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Book Notes: New Genre, Issue 5

Another book-format magazine, New Genre is a slipstream periodical, mainly science fiction and horror.

Edited by Adam Golaski and Jeff Paris.
New Genre Enterprises, Inc., Spring 2007
Started: Wednesday, January 9th
Finished: Thursday, January 10th

I met Adam Golaski at Boskone 44 last February and had several friendly and enlightening conversations with him about horror and the small press business; as a result, I picked up an issue of New Genre at his booth and read it and enjoyed it thoroughly. At Boskone ReaderCon, I knew he was supposed to be there, but when I went looking for him, I discovered that he had been called away from the conference because his wife was in labor! I picked up two more issues of the journal there (numbers 4 and 5) and they've been in my to-read pile since. Right now I'm convalescing after surgery on my sinuses (I'll post about that later), so I'm getting quite a bit of reading done.

New Genre is a solid, well-edited publication, and already a large number of stories it's published have won awards or been collected or mentioned in "Best Of" anthologies, so it appears that Golaski and Paris really know what they're doing. Overall, issue 5's stories weren't nearly as compelling as the ones in issue 2 (which was the first issue I bought and read), but Anil Menon's "Dialethia" really grabbed me--set in the 1930s and 40s, it deals with mathematics and truth and storytelling, and even includes Kurt Gödel as a character. I just finished reading Douglas Hofstadter's Pulitzer-winning opus Gödel, Escher, Bach a week or so ago (having started it last Spring) so all these concepts are still tumbling around in my head and the story really struck a chord with me.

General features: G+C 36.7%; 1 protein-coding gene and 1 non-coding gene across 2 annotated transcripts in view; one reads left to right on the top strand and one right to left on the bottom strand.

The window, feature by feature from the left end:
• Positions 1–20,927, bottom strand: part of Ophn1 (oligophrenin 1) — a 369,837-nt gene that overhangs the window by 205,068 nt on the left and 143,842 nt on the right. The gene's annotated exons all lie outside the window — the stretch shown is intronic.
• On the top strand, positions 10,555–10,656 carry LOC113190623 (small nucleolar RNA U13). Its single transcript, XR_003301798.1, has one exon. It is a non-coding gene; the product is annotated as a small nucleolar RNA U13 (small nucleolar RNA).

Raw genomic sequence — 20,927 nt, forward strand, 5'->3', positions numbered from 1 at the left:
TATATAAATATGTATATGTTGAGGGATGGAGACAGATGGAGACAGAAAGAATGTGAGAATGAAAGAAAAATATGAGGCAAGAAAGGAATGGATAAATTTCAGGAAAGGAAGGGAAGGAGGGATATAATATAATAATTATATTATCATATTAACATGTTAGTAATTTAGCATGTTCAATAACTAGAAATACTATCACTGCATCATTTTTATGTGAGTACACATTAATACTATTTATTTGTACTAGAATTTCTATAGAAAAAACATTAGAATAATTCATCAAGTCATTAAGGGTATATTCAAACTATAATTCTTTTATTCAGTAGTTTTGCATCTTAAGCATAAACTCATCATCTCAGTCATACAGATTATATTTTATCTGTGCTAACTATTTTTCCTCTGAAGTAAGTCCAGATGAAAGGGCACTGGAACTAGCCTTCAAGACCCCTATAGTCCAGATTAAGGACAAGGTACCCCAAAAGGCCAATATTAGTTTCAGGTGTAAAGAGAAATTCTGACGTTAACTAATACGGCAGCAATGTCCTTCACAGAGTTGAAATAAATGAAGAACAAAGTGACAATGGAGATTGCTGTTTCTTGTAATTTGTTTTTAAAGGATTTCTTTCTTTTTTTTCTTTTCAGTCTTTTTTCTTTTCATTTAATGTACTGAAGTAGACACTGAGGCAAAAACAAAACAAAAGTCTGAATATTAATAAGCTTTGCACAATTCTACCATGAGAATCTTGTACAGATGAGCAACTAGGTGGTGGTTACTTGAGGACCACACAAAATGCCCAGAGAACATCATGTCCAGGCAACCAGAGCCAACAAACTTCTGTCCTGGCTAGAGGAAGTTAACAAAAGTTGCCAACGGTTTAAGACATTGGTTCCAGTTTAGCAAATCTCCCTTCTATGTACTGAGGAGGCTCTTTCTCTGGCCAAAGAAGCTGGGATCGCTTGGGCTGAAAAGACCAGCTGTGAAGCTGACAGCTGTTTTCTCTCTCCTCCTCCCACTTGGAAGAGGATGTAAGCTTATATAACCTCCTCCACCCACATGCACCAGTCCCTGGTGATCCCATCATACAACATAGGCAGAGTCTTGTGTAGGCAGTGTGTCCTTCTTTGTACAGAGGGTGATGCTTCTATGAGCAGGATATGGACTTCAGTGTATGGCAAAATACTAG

Unfortunately, the other four stories in the issue left me fairly cold. They were, for the most part, interesting to read, and well-written, but none of them really felt like they came to a satisfying conclusion. I know that the idea of "a satisfying conclusion" is different for everyone, and not even entirely necessary to make a good story, and that some would argue that leaving things somewhat wide open can be more fascinating and thought-provoking, but I feel that it has to be done very carefully, and I don't think that these stories really pulled it off. In my own writing, finding a good way to wrap a story up is one of the hardest parts. Numerous times I've put down a few thousand words only to discover that I can't for the life of me figure out what it all leads to, which is discouraging to say the least, so I know how much of a challenge it can be.

"The Strange Summer of Duke Bogardis" by Joseph A. Ezzo ended in such a way that I felt like I had just read the beginning of what might be an interesting novel, but the rest was nowhere to be found. "Honeymoon" by Jaime Corbacho was unique and mesmerizing, but fizzled at the end with seemingly none of the various inter-character tensions resolved or even changed. "Splitfoot" by Paul Walther seemed to set up an interesting scenario that played out in a predictable fashion with no resolution, and "The Third War of Information" by John Rubens felt only barely comprehensible--a large mishmash of ideas and history thrown together but explored only very shallowly.

Overall, New Genre issue 5 felt very weak compared to issue 2, and while I feel strongly that it's a good, solid journal, this isn't the issue to buy. I've still got issue 4 waiting for me, so I'll let you know what I think about that one. Two of its stories were selected for "best of" horror anthologies, so my hopes are high.


( 1 comment — Leave a comment )
Jan. 16th, 2008 07:43 am (UTC)

Thank you so much for posting your thoughts on New Genre--it means a lot to me to know that anyone's reading the journal at all. Glad you liked #2 so much--sorry #5 didn't live up to your high hopes. I hope #4 makes up for it. At next readercon (you wrote Boskone),I intend to have issue #6--as of yet very incomplete, and edited 100% by me.

I picked Jaime's story, and am especially proud of it. I'd just finished rereading all of Charles Grant's Shadows series (I wrote an article about the series for Supernatural Tales), and I felt that Jaime's story was the epitome of "quiet horror" that Grant championed. Perhaps too quiet for some.

Anyhow, I'll be looking forward to hearing what you have to say about #4. I'll be at Boskone again this year. If you're there, come by my table and I'll give you #1 & #3 to complete your set--so long as you promise to review them.

Adam Golaski
( 1 comment — Leave a comment )

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